(Jastreboff & Jastreboff, 2014), and counter conditioning (Dozier, 2015a). Although beneficial
effects have been reported, there is a general consensus that further evaluations and specific
quantitative studies are needed to examine the results and effectiveness of treatments (Jastreboff
& Jastreboff, 2014; Cavanna & Seri, 2015; Cavanna, 2014; Johnson et al., 2013b). Furthermore, a
better understanding of the condition and its behavioral and neurophysiological characteristics
are needed to improve effective treatment and management strategies.
On Web of Science, there are currently 37 publications on the topic of misophonia. Of these
publications, only nine are before 2013. In 2013, misophonia received an increased amount of
attention from both inside and outside the scientific community (see www.huffingtonpost.com;
metro.co.uk; www.nytimes.com; www.washingtonpost.com). As described above, scientific ef-
forts have succeeded in outlining the types of associations and responses that define misophonia.
Furthermore, findings that cannot be exaggerated or “faked” have helped in establish-
ing credibility of the condition. In particular, misophonia comprises a clear and distinct set
of characteristics and complaints (Schr¨
oder et al., 2013; Edelstein et al., 2013; Wu et al.,
2014). The reported disproportional aversive experience has been validated by finding an in-
creased autonomic response (as measured with GSR1)totriggersounds,butnottocorre-
sponding visual stimuli, in misophonic participants compared with nonmisophonic participants
(Edelstein et al., 2013). Furthermore, the reported sensory sensitivity has been corroborated
with an altered early physiological signal (auditory N100) measured in an oddball paradigm
with electroencephalogram (Schr¨
oder et al., 2014).
Despite these recent scientific advances, we know little about the causes and underlying
mechanisms of misophonia. At the theoretical level, different models have been proposed (see
Cavanna & Seri, 2015). However, very few experimental (neuroimaging, experimental psychol-
ogy, psychophysiology, large-scale behavioral) studies have been conducted. One neuroimaging
study came out very recently, relating the misophonic response to hyperactivity of the anterior
insula and abnormal functional connectivity of this region with medial frontal, medial parietal,
and temporal regions. Furthermore, it showed altered interoception in misophonics. These au-
thors concluded that abnormal salience attributed to certain sounds, combined with atypical
perception of internal body states underlies misophonia (Kumar et al., 2017; see also the Dis-
cussion section). Despite this important step forward, the limited number of (neuroimaging)
studies does not yet allow drawing firm conclusions on the explanatory power of the different
theoretical models. Although there are different viewpoints on misophonia, three fundamental
questions need to be answered when unraveling the mechanisms involved in it.
One question is whether misophonia could be induced in any person, perhaps following the
development of conditioned responses (Ferreira, Harrison, & Fontenelle, 2013; Jastreboff &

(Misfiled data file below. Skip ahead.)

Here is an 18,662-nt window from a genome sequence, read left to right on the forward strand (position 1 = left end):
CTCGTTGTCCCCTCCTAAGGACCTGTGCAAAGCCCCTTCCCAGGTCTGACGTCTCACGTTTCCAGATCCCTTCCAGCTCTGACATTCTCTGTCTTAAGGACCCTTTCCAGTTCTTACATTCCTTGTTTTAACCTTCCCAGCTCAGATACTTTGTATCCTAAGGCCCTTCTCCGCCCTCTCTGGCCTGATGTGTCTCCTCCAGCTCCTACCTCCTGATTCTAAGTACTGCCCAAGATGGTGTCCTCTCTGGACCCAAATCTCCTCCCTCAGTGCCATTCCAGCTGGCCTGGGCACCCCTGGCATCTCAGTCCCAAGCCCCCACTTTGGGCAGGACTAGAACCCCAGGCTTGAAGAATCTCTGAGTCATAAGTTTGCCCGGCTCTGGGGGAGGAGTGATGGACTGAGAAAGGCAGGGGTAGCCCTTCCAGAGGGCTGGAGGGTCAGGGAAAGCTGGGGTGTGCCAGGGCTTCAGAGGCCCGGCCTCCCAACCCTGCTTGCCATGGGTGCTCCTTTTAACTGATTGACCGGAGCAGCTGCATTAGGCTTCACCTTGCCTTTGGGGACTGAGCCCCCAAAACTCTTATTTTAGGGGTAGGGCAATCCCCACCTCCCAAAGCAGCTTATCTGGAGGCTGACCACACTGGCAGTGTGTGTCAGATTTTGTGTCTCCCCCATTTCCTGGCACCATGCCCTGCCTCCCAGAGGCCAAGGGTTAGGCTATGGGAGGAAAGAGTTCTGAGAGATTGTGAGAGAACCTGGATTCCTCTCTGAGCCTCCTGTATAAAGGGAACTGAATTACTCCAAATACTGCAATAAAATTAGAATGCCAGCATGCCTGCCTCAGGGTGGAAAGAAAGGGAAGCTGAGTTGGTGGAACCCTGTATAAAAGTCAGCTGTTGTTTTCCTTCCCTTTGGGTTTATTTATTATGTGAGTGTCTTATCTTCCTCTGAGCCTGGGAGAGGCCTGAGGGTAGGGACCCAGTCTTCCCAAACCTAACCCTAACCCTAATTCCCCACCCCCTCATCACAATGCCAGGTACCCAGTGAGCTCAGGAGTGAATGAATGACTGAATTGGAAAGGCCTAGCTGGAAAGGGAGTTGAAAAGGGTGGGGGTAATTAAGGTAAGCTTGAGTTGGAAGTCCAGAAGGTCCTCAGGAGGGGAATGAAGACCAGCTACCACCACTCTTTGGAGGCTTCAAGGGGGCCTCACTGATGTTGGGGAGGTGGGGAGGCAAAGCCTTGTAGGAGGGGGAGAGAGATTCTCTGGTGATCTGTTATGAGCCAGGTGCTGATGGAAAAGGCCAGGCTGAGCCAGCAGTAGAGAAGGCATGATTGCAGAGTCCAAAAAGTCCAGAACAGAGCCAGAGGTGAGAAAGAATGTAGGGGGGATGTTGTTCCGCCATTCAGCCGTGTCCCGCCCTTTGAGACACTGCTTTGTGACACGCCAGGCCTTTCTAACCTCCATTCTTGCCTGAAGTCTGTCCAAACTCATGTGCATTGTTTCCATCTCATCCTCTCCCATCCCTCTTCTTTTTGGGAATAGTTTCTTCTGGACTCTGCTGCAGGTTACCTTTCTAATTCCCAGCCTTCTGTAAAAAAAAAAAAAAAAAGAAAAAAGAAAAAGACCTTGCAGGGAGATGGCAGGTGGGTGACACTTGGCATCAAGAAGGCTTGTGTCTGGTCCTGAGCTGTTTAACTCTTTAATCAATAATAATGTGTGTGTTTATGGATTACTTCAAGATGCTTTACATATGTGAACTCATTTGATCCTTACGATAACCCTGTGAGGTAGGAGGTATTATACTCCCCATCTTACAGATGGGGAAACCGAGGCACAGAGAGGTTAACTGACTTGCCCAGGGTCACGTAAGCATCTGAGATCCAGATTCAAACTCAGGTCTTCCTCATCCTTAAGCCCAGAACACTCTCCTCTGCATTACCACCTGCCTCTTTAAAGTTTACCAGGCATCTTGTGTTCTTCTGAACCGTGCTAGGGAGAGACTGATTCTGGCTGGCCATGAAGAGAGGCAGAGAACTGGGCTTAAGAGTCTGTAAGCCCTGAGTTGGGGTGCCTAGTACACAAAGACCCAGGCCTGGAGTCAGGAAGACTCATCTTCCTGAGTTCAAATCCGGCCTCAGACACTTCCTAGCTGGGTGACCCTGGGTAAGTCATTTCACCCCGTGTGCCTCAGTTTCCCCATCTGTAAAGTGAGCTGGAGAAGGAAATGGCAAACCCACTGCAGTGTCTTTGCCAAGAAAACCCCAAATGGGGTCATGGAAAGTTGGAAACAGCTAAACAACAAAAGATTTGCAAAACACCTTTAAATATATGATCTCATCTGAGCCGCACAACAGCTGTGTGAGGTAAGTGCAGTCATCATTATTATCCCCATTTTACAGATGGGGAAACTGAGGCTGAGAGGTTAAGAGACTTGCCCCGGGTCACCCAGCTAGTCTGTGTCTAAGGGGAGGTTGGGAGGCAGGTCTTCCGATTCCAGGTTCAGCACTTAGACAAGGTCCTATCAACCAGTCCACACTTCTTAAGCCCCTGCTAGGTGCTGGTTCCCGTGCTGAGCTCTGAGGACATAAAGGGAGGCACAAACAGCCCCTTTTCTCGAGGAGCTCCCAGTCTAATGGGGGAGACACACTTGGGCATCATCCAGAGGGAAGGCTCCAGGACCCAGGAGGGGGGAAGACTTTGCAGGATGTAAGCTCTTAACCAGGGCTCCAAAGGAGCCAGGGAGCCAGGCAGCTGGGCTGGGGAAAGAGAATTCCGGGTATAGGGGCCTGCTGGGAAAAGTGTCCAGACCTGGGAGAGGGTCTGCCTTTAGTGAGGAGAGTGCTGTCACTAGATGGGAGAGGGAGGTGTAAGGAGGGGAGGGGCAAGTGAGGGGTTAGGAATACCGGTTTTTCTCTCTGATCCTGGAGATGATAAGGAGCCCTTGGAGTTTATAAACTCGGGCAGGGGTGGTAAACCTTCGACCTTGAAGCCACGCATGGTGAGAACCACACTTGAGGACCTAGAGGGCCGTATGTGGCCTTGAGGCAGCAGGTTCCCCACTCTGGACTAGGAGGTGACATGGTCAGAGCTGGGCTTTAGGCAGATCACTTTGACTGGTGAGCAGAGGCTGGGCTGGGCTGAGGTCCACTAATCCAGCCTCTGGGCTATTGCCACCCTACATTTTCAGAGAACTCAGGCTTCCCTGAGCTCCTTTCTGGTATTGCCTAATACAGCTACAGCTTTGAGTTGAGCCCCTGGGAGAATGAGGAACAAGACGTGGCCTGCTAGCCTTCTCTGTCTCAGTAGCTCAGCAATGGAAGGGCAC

Jastreboff, 2002). Alternatively, there may be certain characteristics (e.g., genetic predisposition
or a neurological or psychological anomaly (Cavanna & Seri, 2015; Ferreira et al., 2013) that
make a person more receptive or even predisposed to misophonia. Because not all misophonics
report the same severity of symptoms, a related issue is whether certain individual characteristics
or other clinical, psychiatric or psychological conditions affect the severity of the misophonic
symptoms.
This brings us to the second question: What is the relationship of misophonia to other
clinical, psychological, or psychiatric conditions (see Cavanna & Seri, 2015)? Is misophonia an
idiopathic condition? Or is it related to (an)other condition(s)? Or is misophonia even perhaps
only a symptomatic manifestation of another underlying “real” disorder? Although comorbidity
with other conditions has been obtained (e.g., Ferreira et al., 2013; Kluckow, Telfer, & Abraham,
2014; Schr¨
oder et al., 2013), it is not yet clear if these co-occurrences are coincidental or not.
The third question pertains to the specificity of misophonia. Do misophonic complaints re-
late to a general cognitive and/or emotional divergence, for example, diverging processes in the
1Galvanic skin response.
ALarge-ScaleStudyofMisophonia 3
auditory domain or abnormal emotional processes? A mechanism proposed to underlie miso-
phonia is increased functional connectivity between the auditory and the limbic system (Jastre-
boff & Hazel, 2004; Johnson et al., 2013b). In the Jastreboff model, misophonia involves not only
conscious but also subconscious pathways, the latter governed by the principle of conditioned
reflexes and playing a role in overactivating the limbic and autonomic nervous systems (Jastre-
boff & Jastreboff, 2014). This could imply that a general mechanism is involved in several types
of conditions including tinnitus (Jastreboff, & Jastreboff, 2002) or obsessive-compulsive disor-
der (OCD) and Tourette syndrome (Webber, Johnson, & Storch, 2014). However, explanations
could also be on a more specific level, for example, if there are only highly specific trigger-to-